In many ways, we’ve got it easy. The concept of community lies at the heart of running, with many women starting their running career through running groups. When we took over the brand, we knew that the women’s running community was a huge, glorious thing: but that it was also infinitely diverse, made up of countless communities. Drawing these satellites towards us as a central resource would be a crucial part of our success.
First, we needed to understand two groups of people: the women who already consumed Women’s Running, and the women who didn’t. My job was to ringfence the first and harness the second (easy!); and the only way I could do that was by finding out who they were, and to begin to build trust within those groups. While we already had some loyalty, we didn’t have community: we weren’t friends yet.
We gave the brand a fresh new look, armed ourselves with experts to foster trust in our authority, and built spaces in which our audience felt safe to explore their passion for running. At the same time, we concentrated on our voice. This, we knew, was key to expressing our expertise and, crucially, our authenticity. Our portfolio is spread across a number of channels, and it was crucial that our voice was appropriate for each one. We want every runner to feel as though they are being spoken to by a friend, and in some ways this has been the easy part. Because all of us are invested in every single person who reads our content: we are women runners, we know how it feels, and we want them to succeed.
Getting that voice right is the backbone of every piece of content that we produce. Everything we create is underpinned by surveys and analytics, to ensure it’s what our runner actively wants, rather than what we think she needs. But it’s the voice we use to speak to her that’s key.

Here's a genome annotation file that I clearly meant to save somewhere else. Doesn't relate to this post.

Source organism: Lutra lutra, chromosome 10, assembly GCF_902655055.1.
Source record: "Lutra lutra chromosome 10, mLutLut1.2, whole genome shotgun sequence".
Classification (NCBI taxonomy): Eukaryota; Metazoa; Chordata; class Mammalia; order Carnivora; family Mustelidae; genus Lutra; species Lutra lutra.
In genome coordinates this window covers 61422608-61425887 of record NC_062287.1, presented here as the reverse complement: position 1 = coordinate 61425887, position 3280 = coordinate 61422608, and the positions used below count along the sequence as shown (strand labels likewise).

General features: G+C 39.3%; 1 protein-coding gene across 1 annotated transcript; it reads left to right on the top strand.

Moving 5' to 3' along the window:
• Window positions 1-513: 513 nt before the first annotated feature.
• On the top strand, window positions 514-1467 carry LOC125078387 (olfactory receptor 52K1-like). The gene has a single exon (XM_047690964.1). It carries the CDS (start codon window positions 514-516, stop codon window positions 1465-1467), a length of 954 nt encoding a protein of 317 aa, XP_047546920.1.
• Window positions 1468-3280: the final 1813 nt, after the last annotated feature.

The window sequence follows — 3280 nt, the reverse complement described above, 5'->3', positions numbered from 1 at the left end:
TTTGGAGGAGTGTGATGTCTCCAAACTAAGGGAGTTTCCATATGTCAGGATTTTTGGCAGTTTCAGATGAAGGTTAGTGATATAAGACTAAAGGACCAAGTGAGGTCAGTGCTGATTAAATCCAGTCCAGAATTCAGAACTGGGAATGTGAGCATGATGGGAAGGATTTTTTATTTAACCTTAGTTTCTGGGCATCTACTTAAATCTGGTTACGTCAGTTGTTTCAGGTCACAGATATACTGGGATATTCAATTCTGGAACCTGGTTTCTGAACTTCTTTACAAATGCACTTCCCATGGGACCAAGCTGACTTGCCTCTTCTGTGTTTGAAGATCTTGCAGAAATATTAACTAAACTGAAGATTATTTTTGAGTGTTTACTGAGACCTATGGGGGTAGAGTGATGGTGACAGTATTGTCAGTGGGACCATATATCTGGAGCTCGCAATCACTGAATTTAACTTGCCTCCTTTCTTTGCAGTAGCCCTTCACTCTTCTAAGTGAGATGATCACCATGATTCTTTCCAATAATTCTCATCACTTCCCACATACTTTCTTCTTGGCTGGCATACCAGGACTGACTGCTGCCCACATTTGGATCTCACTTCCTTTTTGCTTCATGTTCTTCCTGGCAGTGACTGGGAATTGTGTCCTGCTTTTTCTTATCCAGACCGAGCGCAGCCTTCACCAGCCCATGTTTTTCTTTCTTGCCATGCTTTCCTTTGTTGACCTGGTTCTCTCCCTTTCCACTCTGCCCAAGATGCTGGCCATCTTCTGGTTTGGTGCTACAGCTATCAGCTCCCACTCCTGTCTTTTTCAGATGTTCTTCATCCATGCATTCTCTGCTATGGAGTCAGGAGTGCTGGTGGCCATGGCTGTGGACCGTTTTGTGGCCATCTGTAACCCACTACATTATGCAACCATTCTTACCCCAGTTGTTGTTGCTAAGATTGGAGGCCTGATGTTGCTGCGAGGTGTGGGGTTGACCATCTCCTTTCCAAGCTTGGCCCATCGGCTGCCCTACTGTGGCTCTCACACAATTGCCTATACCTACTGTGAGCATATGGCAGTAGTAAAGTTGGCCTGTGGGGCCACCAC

Developing that voice, building those spaces and fostering that trust took time and graft, but it was time well spent. Because the pay-off has been something quite unexpected: we haven’t built just one community; we’ve built many.
To nurture these communities, our focus now is on opening up a dialogue between us and our audience, to break that fourth wall, and to achieve growth in a more organic way. By discovering exactly who our runners are, by talking to them – and with them – as they’d like to be spoken to, and by focusing on the individuals who represent the heart of our communities, we can create content that feels like it was written just for you.
Developing that voice, building those spaces and fostering that trust took time and graft, but it was time well spent.
This article is part of our ‘Building Successful Communities’ special feature, looking at how publishers go about creating engaged and vibrant communities. The feature includes the following articles by publishers and suppliers:
Build engagement on your platform, by Sally Arnold
The money is in the conversation, by Lucy Brazier
Create spaces online to share opinions, by Gary Clement
Community first, magazine second, by Sophie Cross
Publishers are taking community seriously, by Ashley Friedlein
Find the right voice, by Esther Newman
Audience engagement is top priority, by Charles Thiede
Build connections & be interested, by Ed Walker
This article was first published in InPublishing magazine. If you would like to be added to the free mailing list, please register here.